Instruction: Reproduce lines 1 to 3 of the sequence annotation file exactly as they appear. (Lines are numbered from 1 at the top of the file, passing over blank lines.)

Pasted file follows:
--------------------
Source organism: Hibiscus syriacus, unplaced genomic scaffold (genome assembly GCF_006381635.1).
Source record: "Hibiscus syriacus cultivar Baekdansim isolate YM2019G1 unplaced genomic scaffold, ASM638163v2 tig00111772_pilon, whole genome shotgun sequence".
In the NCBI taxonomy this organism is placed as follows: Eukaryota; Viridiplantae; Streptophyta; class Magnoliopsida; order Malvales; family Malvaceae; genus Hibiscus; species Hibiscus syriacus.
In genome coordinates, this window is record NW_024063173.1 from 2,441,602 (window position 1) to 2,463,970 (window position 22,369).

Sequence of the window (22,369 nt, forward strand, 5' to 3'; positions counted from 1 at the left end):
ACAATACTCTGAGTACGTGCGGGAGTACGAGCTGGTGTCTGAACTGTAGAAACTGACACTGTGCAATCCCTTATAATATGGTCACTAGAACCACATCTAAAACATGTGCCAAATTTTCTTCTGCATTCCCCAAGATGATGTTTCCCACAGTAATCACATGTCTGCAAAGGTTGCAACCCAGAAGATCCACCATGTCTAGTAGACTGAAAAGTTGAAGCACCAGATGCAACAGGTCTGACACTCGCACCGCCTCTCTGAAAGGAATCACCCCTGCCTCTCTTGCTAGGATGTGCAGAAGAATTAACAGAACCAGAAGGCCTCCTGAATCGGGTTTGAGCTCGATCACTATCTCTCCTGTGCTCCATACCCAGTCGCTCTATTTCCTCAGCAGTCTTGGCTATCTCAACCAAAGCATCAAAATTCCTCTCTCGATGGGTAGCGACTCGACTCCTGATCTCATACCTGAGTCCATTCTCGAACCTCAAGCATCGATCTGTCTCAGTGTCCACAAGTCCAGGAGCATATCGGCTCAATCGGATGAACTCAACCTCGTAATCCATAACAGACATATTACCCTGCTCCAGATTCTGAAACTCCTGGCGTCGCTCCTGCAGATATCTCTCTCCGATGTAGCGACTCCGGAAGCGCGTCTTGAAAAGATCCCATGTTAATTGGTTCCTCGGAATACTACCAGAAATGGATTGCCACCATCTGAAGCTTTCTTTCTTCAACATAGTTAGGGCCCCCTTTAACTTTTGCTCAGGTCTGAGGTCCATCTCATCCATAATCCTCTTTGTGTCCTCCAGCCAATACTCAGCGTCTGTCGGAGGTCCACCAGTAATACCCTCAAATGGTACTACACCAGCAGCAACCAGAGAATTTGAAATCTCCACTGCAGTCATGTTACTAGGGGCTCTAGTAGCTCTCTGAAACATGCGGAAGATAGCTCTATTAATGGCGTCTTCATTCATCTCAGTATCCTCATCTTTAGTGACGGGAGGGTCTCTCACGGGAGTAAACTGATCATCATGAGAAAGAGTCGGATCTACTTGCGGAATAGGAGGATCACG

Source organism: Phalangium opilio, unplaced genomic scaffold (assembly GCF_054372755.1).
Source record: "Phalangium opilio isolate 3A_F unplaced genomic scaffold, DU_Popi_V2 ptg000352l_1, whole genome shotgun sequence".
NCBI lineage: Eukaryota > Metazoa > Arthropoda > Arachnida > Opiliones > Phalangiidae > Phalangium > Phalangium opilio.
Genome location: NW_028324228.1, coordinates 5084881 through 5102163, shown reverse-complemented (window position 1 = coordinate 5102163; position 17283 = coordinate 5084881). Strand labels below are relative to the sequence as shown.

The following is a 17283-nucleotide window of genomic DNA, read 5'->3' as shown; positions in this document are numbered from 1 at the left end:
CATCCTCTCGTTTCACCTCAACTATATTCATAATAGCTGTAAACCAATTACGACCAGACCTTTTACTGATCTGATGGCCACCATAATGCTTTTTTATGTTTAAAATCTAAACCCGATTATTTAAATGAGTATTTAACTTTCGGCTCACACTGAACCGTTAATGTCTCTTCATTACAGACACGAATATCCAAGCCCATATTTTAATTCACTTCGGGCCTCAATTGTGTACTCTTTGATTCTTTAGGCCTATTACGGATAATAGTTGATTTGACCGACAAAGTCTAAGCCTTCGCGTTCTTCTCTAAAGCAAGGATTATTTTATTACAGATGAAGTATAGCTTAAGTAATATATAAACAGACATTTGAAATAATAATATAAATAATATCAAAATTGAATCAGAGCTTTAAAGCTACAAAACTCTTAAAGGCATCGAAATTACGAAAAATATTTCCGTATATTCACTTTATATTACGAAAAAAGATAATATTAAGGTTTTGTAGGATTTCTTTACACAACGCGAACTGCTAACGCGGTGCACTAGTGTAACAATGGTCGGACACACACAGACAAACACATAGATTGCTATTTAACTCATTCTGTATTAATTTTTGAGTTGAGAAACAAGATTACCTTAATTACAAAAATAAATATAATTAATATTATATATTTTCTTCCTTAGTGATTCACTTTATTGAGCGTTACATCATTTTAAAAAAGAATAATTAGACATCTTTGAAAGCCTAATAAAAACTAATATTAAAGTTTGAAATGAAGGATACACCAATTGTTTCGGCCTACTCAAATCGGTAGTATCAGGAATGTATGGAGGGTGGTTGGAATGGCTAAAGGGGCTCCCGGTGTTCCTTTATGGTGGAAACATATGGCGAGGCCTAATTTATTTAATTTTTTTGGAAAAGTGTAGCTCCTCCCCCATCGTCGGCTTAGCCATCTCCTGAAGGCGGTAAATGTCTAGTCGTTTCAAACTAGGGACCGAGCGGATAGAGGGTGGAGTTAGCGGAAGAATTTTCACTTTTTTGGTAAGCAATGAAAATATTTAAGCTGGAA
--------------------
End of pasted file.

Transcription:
Source organism: Hibiscus syriacus, unplaced genomic scaffold (genome assembly GCF_006381635.1).
Source record: "Hibiscus syriacus cultivar Baekdansim isolate YM2019G1 unplaced genomic scaffold, ASM638163v2 tig00111772_pilon, whole genome shotgun sequence".
In the NCBI taxonomy this organism is placed as follows: Eukaryota; Viridiplantae; Streptophyta; class Magnoliopsida; order Malvales; family Malvaceae; genus Hibiscus; species Hibiscus syriacus.